Article • Women's health
Benign gynaecology specialist centres are needed
The recently opened Uterine Repair Center (URC) in VUmc (Amsterdam) serves women suffering non-cancerous gynaecological disorders, such as myomas, adenomyosis (endometriosis of the uterus), niches (caesarean scar defects) or congenital uterine abnormalities. Gynaecologist Professor Judith Huirne leads the clinic – but has greater aspirations.
Report: Madeleine van de Wouw
As a professor of benign gynecology, in her inaugural lecture in December 2017 she argued for the expansion of the number of benign centers for gynecology. In these specialist centers doctors can make better diagnoses using the latest diagnostic techniques, and perform treatments that are scientifically validated. ‘Research shows that one in three women has severe menstrual problems,’ Huirne points out. ‘Approximately 70% will postpone making a doctor’s appointment. When she finally does, she’s often told her complaints are “normal” – part of being a woman. But, severe menstrual complaints should be investigated. That’s also why these specialist centers are needed.’
The taboo is stronger than we realiseJudith Huirne
Many women dislike talking about their periods: ‘Through history, and in certain religions, there is a menstruation taboo. It’s seen as impure and therefore, for example, you can have no sexual intercourse. The taboo is stronger than we realise. Additionally, Dutch women don’t want to whine, so leave things as they are. Or they find a solution: one of my patients had such severe bleeding that she set an alarm twice a night to change her sanitary towels, or have to change the bed. This should not be acceptable. We need to increase women’s awareness, so they can recognise what’s normal and what isn’t.’
Take women seriously
According to Huirne, GPs and gynecologists also need to change their attitude with women who consult them with menstrual complaints. Often hormones are prescribed, but these suppress the symptoms and are not the solution. Also placing an IUD, or removing the uterus, are often a remedy, which does not work when a woman wants a child.
A lack of knowledge
The main issue, Huirne believes, is lack of research into menstruation problems. ‘Myomas are often the cause. When you ignore them, they continue to grow, and minimally invasive treatment will no longer be possible. Myomas also can lead to fertility problems. In our clinic we see many women in their late 30s, early 40s, who want a baby and have tried to become pregnant for years. Often they were also in an unsuccessful IVF trajectory. Had they come before or after their first IVF, the problem could have been solved sooner.’ The first diagnoses can be done quite well in hospitals, Huirne says. ‘But you need expertise and specialisation to make every diagnosis and to discuss and perform all possible treatments and alternatives. Not every treatment is suitable for every patient. All those specialties are present in benign clinics.’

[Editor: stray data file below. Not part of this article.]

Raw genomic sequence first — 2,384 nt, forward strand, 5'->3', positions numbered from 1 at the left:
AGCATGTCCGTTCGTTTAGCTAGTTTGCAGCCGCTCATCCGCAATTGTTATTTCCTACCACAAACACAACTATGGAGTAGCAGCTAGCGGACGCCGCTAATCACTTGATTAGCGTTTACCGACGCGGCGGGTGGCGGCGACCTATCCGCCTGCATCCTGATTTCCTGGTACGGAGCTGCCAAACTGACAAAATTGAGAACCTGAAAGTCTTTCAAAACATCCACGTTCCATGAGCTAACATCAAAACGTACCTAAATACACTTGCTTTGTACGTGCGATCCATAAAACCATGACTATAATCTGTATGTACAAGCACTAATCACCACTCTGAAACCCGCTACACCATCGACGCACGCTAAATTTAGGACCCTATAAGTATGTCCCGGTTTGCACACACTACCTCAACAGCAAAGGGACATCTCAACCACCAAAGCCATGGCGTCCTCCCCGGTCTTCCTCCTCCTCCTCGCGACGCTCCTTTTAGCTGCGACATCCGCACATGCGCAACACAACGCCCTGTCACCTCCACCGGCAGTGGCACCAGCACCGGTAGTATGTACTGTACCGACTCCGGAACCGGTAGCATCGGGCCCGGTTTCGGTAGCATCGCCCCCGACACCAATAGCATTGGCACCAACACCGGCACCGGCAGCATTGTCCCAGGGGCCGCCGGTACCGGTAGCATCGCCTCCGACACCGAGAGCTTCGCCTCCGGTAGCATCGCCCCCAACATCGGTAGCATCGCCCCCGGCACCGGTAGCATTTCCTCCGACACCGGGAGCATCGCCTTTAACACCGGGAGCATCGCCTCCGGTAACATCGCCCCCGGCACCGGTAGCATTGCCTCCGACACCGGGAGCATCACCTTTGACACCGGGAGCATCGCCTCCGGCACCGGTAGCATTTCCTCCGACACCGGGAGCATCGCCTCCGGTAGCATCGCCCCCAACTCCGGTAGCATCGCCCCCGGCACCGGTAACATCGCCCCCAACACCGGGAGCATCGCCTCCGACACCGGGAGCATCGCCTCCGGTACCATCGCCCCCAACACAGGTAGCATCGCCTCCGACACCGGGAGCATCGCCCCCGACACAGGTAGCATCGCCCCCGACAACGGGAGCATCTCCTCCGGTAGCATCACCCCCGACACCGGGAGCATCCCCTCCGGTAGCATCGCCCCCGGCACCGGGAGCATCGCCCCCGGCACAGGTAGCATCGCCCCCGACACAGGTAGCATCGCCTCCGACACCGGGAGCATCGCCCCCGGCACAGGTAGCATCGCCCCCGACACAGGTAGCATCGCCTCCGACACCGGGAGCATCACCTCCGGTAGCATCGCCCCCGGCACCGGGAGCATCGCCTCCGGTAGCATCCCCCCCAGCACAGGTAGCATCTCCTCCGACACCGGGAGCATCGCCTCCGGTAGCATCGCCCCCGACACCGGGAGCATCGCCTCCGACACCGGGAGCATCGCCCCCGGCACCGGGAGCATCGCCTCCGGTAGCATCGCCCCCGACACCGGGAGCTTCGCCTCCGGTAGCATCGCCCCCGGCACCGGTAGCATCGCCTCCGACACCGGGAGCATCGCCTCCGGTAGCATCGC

Alongside myomas, adenomyosis often causes menstrual problems. This form of endometriosis is located in the uterine wall between muscle tissue. Yet, this condition is not always recognised. ‘This also needs specialist clinics. There are new echo techniques that help to detect this condition. Also, better treatments should be developed and investigated – presently a new treatment is being investigated in the Uterine Repair Center.’
Caesarean section effects
The Uterine Repair Center is the most specialised center in the Netherlands to treat patients with ‘niche complaints’. About 60% of women have a uterus defect after a caesarean. 25% of them even have large defects. The findings are that women with niches are three times more likely to develop abnormal bleeding after menstruation and an increased risk of fertility problems. ‘This also needs research, because niches can sometimes reduce the chance of a next pregnancy,’ Huirne points out. ‘Not every niche needs treatment. In our URC we determine whether womb repair is necessary, and examine the added value for women who want children.
Another task for benign centers is providing second opinions. If a treatment is non-beneficial, or the patient wonders whether the treatment is correct, the general practitioner can seek a second opinion. We often arrive at the same answer, and it resassures the patient if we propose the same treatment and refer her back to her own gynaecologist.’